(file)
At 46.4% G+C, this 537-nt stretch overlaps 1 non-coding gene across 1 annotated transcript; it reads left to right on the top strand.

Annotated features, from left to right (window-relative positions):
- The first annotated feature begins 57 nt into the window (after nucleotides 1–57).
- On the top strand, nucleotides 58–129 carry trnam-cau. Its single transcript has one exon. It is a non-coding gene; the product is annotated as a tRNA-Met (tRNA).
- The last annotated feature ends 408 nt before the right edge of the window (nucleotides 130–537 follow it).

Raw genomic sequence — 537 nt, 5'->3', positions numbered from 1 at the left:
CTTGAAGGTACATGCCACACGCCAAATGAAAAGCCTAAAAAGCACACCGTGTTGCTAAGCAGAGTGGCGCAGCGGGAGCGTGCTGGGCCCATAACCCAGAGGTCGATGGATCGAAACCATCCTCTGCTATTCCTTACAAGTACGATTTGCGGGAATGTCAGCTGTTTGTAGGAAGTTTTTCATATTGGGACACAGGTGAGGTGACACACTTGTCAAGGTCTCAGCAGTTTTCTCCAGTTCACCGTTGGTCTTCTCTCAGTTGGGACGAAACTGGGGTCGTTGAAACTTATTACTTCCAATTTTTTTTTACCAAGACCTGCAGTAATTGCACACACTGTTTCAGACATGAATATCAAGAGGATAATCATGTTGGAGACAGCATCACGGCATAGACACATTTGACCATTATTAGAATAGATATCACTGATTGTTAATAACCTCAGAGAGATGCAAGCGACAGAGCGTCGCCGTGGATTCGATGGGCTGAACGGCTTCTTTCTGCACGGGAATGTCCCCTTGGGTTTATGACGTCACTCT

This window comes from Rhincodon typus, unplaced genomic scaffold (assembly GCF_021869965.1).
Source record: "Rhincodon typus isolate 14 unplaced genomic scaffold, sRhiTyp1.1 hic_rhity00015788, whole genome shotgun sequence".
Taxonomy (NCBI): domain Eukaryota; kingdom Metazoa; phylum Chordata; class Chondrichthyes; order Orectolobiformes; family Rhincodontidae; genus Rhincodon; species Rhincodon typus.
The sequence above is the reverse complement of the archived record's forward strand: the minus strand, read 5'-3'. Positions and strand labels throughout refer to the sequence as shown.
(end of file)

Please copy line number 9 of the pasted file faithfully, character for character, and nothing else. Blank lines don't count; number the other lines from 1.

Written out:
Source record: "Rhincodon typus isolate 14 unplaced genomic scaffold, sRhiTyp1.1 hic_rhity00015788, whole genome shotgun sequence".